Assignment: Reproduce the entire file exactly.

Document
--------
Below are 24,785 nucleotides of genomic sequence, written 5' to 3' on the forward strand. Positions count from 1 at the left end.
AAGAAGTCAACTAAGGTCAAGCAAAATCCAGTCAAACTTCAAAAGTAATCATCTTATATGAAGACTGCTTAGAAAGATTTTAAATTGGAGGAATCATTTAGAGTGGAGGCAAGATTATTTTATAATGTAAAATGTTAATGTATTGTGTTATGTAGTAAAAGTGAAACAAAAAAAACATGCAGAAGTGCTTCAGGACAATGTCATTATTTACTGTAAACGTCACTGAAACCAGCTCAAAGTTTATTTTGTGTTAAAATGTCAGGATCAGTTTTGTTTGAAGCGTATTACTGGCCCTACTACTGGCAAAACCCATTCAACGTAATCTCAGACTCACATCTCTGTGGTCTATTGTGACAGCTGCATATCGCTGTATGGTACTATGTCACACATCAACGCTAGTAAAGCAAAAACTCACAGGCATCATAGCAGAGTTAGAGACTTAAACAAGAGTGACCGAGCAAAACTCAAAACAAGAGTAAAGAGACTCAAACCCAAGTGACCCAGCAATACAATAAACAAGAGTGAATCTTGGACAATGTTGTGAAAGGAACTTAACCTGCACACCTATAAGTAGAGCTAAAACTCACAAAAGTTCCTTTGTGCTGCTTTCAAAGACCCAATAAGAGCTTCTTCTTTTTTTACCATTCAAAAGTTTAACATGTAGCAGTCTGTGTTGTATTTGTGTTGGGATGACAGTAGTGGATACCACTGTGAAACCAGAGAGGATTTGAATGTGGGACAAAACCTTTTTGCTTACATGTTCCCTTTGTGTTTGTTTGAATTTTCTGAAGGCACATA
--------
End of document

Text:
Below are 24,785 nucleotides of genomic sequence, written 5' to 3' on the forward strand. Positions count from 1 at the left end.
AAGAAGTCAACTAAGGTCAAGCAAAATCCAGTCAAACTTCAAAAGTAATCATCTTATATGAAGACTGCTTAGAAAGATTTTAAATTGGAGGAATCATTTAGAGTGGAGGCAAGATTATTTTATAATGTAAAATGTTAATGTATTGTGTTATGTAGTAAAAGTGAAACAAAAAAAACATGCAGAAGTGCTTCAGGACAATGTCATTATTTACTGTAAACGTCACTGAAACCAGCTCAAAGTTTATTTTGTGTTAAAATGTCAGGATCAGTTTTGTTTGAAGCGTATTACTGGCCCTACTACTGGCAAAACCCATTCAACGTAATCTCAGACTCACATCTCTGTGGTCTATTGTGACAGCTGCATATCGCTGTATGGTACTATGTCACACATCAACGCTAGTAAAGCAAAAACTCACAGGCATCATAGCAGAGTTAGAGACTTAAACAAGAGTGACCGAGCAAAACTCAAAACAAGAGTAAAGAGACTCAAACCCAAGTGACCCAGCAATACAATAAACAAGAGTGAATCTTGGACAATGTTGTGAAAGGAACTTAACCTGCACACCTATAAGTAGAGCTAAAACTCACAAAAGTTCCTTTGTGCTGCTTTCAAAGACCCAATAAGAGCTTCTTCTTTTTTTACCATTCAAAAGTTTAACATGTAGCAGTCTGTGTTGTATTTGTGTTGGGATGACAGTAGTGGATACCACTGTGAAACCAGAGAGGATTTGAATGTGGGACAAAACCTTTTTGCTTACATGTTCCCTTTGTGTTTGTTTGAATTTTCTGAAGGCACATA